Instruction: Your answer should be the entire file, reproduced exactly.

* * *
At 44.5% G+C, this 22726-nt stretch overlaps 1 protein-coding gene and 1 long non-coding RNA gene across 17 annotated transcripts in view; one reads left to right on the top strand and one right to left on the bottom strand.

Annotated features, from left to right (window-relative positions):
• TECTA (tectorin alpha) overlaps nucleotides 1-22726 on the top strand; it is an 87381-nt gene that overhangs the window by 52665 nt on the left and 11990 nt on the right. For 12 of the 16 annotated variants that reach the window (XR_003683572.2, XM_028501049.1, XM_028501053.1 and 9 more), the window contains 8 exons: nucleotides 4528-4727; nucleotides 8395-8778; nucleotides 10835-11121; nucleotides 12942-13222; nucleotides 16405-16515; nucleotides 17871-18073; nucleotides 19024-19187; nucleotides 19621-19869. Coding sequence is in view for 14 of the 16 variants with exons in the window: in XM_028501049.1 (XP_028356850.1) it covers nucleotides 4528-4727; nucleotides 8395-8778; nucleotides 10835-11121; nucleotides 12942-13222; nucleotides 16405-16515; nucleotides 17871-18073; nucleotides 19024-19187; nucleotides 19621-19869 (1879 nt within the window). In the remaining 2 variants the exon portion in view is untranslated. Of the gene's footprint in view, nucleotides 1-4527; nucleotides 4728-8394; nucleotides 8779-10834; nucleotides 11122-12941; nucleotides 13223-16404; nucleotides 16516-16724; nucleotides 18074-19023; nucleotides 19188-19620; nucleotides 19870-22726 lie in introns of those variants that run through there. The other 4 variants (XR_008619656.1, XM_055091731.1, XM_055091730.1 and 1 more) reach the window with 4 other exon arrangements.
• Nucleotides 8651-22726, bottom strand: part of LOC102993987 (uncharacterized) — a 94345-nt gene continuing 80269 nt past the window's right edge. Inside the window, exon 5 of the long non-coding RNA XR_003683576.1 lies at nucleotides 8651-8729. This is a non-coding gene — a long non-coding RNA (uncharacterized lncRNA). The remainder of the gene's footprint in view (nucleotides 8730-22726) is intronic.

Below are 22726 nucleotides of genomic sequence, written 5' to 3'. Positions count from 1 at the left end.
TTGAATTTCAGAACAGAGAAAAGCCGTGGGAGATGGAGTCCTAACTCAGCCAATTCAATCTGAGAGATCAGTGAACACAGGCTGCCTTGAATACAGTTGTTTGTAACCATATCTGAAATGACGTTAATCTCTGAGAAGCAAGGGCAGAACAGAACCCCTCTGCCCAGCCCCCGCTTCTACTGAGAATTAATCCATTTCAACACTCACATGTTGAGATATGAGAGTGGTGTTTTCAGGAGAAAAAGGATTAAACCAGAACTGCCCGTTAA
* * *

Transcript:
At 44.5% G+C, this 22726-nt stretch overlaps 1 protein-coding gene and 1 long non-coding RNA gene across 17 annotated transcripts in view; one reads left to right on the top strand and one right to left on the bottom strand.

Annotated features, from left to right (window-relative positions):
• TECTA (tectorin alpha) overlaps nucleotides 1-22726 on the top strand; it is an 87381-nt gene that overhangs the window by 52665 nt on the left and 11990 nt on the right. For 12 of the 16 annotated variants that reach the window (XR_003683572.2, XM_028501049.1, XM_028501053.1 and 9 more), the window contains 8 exons: nucleotides 4528-4727; nucleotides 8395-8778; nucleotides 10835-11121; nucleotides 12942-13222; nucleotides 16405-16515; nucleotides 17871-18073; nucleotides 19024-19187; nucleotides 19621-19869. Coding sequence is in view for 14 of the 16 variants with exons in the window: in XM_028501049.1 (XP_028356850.1) it covers nucleotides 4528-4727; nucleotides 8395-8778; nucleotides 10835-11121; nucleotides 12942-13222; nucleotides 16405-16515; nucleotides 17871-18073; nucleotides 19024-19187; nucleotides 19621-19869 (1879 nt within the window). In the remaining 2 variants the exon portion in view is untranslated. Of the gene's footprint in view, nucleotides 1-4527; nucleotides 4728-8394; nucleotides 8779-10834; nucleotides 11122-12941; nucleotides 13223-16404; nucleotides 16516-16724; nucleotides 18074-19023; nucleotides 19188-19620; nucleotides 19870-22726 lie in introns of those variants that run through there. The other 4 variants (XR_008619656.1, XM_055091731.1, XM_055091730.1 and 1 more) reach the window with 4 other exon arrangements.
• Nucleotides 8651-22726, bottom strand: part of LOC102993987 (uncharacterized) — a 94345-nt gene continuing 80269 nt past the window's right edge. Inside the window, exon 5 of the long non-coding RNA XR_003683576.1 lies at nucleotides 8651-8729. This is a non-coding gene — a long non-coding RNA (uncharacterized lncRNA). The remainder of the gene's footprint in view (nucleotides 8730-22726) is intronic.

Below are 22726 nucleotides of genomic sequence, written 5' to 3'. Positions count from 1 at the left end.
TTGAATTTCAGAACAGAGAAAAGCCGTGGGAGATGGAGTCCTAACTCAGCCAATTCAATCTGAGAGATCAGTGAACACAGGCTGCCTTGAATACAGTTGTTTGTAACCATATCTGAAATGACGTTAATCTCTGAGAAGCAAGGGCAGAACAGAACCCCTCTGCCCAGCCCCCGCTTCTACTGAGAATTAATCCATTTCAACACTCACATGTTGAGATATGAGAGTGGTGTTTTCAGGAGAAAAAGGATTAAACCAGAACTGCCCGTTAA